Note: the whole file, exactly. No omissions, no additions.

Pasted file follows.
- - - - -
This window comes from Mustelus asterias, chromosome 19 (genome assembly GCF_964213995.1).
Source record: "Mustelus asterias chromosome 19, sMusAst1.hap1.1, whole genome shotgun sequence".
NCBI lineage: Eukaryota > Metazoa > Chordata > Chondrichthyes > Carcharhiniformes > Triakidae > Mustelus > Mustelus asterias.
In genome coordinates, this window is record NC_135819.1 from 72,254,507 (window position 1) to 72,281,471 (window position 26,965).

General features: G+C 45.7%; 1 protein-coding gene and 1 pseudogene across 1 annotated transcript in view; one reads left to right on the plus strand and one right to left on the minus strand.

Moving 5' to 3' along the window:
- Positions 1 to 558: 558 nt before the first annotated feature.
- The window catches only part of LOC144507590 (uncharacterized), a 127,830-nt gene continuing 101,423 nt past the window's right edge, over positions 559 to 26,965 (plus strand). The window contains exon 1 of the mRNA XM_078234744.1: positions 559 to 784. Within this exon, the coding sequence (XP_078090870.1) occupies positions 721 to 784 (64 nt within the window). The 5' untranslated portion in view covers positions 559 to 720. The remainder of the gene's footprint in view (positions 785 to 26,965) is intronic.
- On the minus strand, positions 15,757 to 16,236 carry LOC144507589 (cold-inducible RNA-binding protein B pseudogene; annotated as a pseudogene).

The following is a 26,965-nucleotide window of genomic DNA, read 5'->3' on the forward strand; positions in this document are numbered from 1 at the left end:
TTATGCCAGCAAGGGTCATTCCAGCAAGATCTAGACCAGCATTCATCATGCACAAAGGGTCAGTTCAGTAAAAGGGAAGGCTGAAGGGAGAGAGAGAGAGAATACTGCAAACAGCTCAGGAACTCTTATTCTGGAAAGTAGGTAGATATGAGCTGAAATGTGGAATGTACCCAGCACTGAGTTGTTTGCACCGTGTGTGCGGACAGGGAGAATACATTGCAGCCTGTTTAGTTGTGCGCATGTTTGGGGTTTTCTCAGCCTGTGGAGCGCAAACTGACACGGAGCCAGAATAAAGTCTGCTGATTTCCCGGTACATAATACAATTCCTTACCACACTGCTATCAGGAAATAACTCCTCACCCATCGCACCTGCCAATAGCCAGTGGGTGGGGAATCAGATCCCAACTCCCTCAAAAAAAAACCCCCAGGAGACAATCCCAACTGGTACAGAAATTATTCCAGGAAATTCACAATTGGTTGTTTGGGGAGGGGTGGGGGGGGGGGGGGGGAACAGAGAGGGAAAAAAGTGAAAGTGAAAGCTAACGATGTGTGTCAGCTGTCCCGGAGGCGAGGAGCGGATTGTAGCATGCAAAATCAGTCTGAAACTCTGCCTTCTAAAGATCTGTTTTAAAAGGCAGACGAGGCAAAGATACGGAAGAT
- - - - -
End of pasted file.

This window comes from Mustelus asterias, chromosome 19 (genome assembly GCF_964213995.1).
Source record: "Mustelus asterias chromosome 19, sMusAst1.hap1.1, whole genome shotgun sequence".
NCBI lineage: Eukaryota > Metazoa > Chordata > Chondrichthyes > Carcharhiniformes > Triakidae > Mustelus > Mustelus asterias.
In genome coordinates, this window is record NC_135819.1 from 72,254,507 (window position 1) to 72,281,471 (window position 26,965).

General features: G+C 45.7%; 1 protein-coding gene and 1 pseudogene across 1 annotated transcript in view; one reads left to right on the plus strand and one right to left on the minus strand.

Moving 5' to 3' along the window:
- Positions 1 to 558: 558 nt before the first annotated feature.
- The window catches only part of LOC144507590 (uncharacterized), a 127,830-nt gene continuing 101,423 nt past the window's right edge, over positions 559 to 26,965 (plus strand). The window contains exon 1 of the mRNA XM_078234744.1: positions 559 to 784. Within this exon, the coding sequence (XP_078090870.1) occupies positions 721 to 784 (64 nt within the window). The 5' untranslated portion in view covers positions 559 to 720. The remainder of the gene's footprint in view (positions 785 to 26,965) is intronic.
- On the minus strand, positions 15,757 to 16,236 carry LOC144507589 (cold-inducible RNA-binding protein B pseudogene; annotated as a pseudogene).

The following is a 26,965-nucleotide window of genomic DNA, read 5'->3' on the forward strand; positions in this document are numbered from 1 at the left end:
TTATGCCAGCAAGGGTCATTCCAGCAAGATCTAGACCAGCATTCATCATGCACAAAGGGTCAGTTCAGTAAAAGGGAAGGCTGAAGGGAGAGAGAGAGAGAATACTGCAAACAGCTCAGGAACTCTTATTCTGGAAAGTAGGTAGATATGAGCTGAAATGTGGAATGTACCCAGCACTGAGTTGTTTGCACCGTGTGTGCGGACAGGGAGAATACATTGCAGCCTGTTTAGTTGTGCGCATGTTTGGGGTTTTCTCAGCCTGTGGAGCGCAAACTGACACGGAGCCAGAATAAAGTCTGCTGATTTCCCGGTACATAATACAATTCCTTACCACACTGCTATCAGGAAATAACTCCTCACCCATCGCACCTGCCAATAGCCAGTGGGTGGGGAATCAGATCCCAACTCCCTCAAAAAAAAACCCCCAGGAGACAATCCCAACTGGTACAGAAATTATTCCAGGAAATTCACAATTGGTTGTTTGGGGAGGGGTGGGGGGGGGGGGGGGGAACAGAGAGGGAAAAAAGTGAAAGTGAAAGCTAACGATGTGTGTCAGCTGTCCCGGAGGCGAGGAGCGGATTGTAGCATGCAAAATCAGTCTGAAACTCTGCCTTCTAAAGATCTGTTTTAAAAGGCAGACGAGGCAAAGATACGGAAGAT